Famished from our tour of the town, we visit Tournaye, the kind of neighbourhood restaurant everyone wishes was down the end of their road. Housed in a former chapel, our guide Thomas announces that it is his favourite in the region; big words in this part of the world. A compact menu displays consistent flair, with each dish giving off the air of a champion, as if having fended off countless contenders to secure its place. Amuse-bouche of cherry tomatoes served glazed in sugar and sesame seeds, like grown-up toffee apples, and sea-salt seafood macaroons, hit all the pleasure centres at once.

Meanwhile, langoustines with trompettes (dark, long-stemmed mushrooms with an irresistible nutty flavour) and a tender, yielding poached egg is wonderful. Typically, it’s predicated on a handful of simple ingredients, intelligently united, to form a far more complex and satisfying whole. An Auvergne cheese wagon, groaning under the weight of several wheels of Blue d’Auvergne, Petit Basque and Saint Nectaire, ends the meal on a high note that has us vowing to return.

We abandon the comfortable environs of Le Puy for the unforgiving mountains. Driving away from the town, the horizon is repeatedly interrupted by enormous volcanic domes, whose eruptions (though long past) have shaped the region irrevocably. Volcanic activity has enriched the soil, helping to explain the Auvergne’s unusually impressive harvest. It owes its larder to the harsh volcanic landscape. Puy lentils, the town’s most famous culinary export, rely on the richness of the volcanic soils for their unique peppery flavour. Known as the ‘caviar of the poor’, Puy lentils are a staple of both traditional peasant fare and cutting-edge fine dining, and you can’t get far here without seeing a humble sack for sale. And it’s not just the food. Auvergne wine also draws its character from the distinctive terroir. Volcanic soil and basalt in the vineyards brings a spicy, lean style, clean and refreshing.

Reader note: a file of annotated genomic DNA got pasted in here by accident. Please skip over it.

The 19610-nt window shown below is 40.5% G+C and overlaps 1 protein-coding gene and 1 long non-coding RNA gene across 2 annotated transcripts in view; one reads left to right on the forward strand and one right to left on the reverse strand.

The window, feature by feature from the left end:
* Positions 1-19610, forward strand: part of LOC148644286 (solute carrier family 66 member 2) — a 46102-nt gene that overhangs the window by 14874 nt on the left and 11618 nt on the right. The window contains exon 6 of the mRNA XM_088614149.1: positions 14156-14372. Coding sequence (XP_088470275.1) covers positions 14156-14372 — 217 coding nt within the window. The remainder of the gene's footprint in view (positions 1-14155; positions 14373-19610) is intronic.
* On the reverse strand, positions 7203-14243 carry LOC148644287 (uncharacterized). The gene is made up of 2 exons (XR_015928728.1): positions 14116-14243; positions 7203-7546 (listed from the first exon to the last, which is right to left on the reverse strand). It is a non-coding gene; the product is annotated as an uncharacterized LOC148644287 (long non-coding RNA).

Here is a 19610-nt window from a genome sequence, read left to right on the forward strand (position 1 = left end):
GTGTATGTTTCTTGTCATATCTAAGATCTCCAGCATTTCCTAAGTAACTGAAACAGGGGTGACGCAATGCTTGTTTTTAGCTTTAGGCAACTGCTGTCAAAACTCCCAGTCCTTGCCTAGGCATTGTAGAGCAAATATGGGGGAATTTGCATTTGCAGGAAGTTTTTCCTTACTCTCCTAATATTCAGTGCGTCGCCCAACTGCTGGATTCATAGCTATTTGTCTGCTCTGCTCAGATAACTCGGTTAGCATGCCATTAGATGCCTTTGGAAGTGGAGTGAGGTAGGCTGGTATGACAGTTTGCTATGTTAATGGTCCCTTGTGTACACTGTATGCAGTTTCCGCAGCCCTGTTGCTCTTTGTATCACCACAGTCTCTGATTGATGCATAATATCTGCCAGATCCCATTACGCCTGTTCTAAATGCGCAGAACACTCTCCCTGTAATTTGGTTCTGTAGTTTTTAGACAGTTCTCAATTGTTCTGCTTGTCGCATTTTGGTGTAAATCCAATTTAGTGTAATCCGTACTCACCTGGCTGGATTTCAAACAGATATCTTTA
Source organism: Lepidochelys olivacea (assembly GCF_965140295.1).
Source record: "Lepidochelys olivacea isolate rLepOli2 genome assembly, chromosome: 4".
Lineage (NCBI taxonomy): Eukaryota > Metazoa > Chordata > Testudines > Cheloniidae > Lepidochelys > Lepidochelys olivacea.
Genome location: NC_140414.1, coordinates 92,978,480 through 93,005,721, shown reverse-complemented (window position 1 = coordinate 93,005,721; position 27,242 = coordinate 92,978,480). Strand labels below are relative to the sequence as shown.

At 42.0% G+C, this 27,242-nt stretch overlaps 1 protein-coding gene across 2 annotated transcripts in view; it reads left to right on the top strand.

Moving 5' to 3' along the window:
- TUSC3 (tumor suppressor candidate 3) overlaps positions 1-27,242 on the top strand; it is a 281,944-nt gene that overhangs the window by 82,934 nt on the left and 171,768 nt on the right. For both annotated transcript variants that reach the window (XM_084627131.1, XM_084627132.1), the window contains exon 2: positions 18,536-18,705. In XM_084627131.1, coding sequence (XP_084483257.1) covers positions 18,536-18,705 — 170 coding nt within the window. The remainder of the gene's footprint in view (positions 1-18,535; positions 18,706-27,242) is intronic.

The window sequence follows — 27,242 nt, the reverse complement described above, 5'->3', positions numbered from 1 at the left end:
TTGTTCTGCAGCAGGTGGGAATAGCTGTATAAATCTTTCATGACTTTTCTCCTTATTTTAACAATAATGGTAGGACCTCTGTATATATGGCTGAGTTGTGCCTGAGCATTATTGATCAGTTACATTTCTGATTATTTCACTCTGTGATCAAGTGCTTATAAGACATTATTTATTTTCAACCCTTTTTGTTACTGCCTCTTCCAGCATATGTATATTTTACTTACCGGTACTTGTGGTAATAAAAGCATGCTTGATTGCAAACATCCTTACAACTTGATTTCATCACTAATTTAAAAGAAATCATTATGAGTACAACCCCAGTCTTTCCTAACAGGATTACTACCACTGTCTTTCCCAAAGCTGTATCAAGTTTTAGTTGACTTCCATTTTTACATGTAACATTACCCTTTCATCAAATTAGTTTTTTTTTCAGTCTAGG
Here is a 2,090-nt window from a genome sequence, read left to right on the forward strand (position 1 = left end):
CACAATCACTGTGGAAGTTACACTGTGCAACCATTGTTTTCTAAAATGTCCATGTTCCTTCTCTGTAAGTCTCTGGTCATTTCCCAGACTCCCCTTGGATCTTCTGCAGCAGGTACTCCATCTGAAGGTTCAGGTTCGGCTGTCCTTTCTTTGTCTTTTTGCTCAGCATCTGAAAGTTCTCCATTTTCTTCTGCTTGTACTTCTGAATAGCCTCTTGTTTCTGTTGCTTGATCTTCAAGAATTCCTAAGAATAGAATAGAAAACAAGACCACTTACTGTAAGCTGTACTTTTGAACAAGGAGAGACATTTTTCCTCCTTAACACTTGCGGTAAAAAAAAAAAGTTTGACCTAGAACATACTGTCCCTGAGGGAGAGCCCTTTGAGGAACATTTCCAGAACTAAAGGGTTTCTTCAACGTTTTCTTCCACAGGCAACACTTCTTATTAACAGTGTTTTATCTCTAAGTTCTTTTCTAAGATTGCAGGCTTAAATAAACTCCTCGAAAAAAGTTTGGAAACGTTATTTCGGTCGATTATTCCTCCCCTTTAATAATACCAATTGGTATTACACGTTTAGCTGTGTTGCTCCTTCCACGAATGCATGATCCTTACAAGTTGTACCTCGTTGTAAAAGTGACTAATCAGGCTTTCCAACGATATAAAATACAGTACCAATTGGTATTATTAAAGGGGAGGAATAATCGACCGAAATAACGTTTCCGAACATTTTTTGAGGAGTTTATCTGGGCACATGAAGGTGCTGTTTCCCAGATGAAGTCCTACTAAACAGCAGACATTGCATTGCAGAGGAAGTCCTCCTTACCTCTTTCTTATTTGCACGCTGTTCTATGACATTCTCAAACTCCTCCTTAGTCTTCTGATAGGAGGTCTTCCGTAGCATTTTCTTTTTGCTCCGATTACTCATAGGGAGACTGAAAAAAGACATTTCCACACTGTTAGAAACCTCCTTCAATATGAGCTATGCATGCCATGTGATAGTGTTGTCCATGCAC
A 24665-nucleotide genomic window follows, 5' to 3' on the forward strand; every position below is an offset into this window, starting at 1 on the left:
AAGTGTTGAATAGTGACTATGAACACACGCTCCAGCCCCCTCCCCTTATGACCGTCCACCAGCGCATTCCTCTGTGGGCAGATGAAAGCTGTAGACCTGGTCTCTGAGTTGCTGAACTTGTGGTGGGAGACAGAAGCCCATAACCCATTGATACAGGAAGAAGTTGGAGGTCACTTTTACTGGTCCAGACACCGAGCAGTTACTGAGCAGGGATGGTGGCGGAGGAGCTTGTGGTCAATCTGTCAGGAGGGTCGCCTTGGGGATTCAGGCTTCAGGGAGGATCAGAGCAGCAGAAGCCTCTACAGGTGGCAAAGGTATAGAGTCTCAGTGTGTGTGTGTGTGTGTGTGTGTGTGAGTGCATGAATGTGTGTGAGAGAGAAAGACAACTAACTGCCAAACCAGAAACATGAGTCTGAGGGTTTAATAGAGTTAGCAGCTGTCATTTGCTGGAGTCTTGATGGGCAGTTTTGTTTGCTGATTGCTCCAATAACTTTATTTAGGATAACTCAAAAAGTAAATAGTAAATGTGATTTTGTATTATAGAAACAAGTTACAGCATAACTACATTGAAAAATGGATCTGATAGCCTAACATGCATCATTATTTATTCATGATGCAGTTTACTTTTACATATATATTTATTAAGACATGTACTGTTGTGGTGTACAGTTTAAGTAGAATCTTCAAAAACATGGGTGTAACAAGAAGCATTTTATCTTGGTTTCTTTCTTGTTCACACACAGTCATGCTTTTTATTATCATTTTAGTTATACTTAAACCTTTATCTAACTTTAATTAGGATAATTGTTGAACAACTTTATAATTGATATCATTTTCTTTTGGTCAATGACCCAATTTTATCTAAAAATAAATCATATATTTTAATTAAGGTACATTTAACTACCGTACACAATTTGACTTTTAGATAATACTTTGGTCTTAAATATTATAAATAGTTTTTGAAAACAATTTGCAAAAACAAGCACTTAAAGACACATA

We travel to the top of the highest volcanic peak, Puy de Dôme, for centuries a site of spiritual significance. The ruins of a Gallo-Roman temple, dedicated to the god Mercury, loom large against the granite sky, giving the summit an ancient grandeur. From here, you can see dozens of broad-shouldered volcanic mounds accenting the horizon, physical manifestations of prehistoric chaos. Dominated by its untamed volcanic landscape, the Auvergne is one of the most sparsely-populated areas in Europe. There’s a sense of remoteness here, reminiscent of the Scottish highlands.

Perhaps it’s because of its wild, rugged terrain that the Auvergne feels so isolated. And yet it’s a region disproportionately well-represented in France. You can quickly see why. Every village, it seems, possesses a clutch of restaurants of which any global metropolis would be justly proud. Entire communities seem devoted to elevating the art and science of cooking to new heights.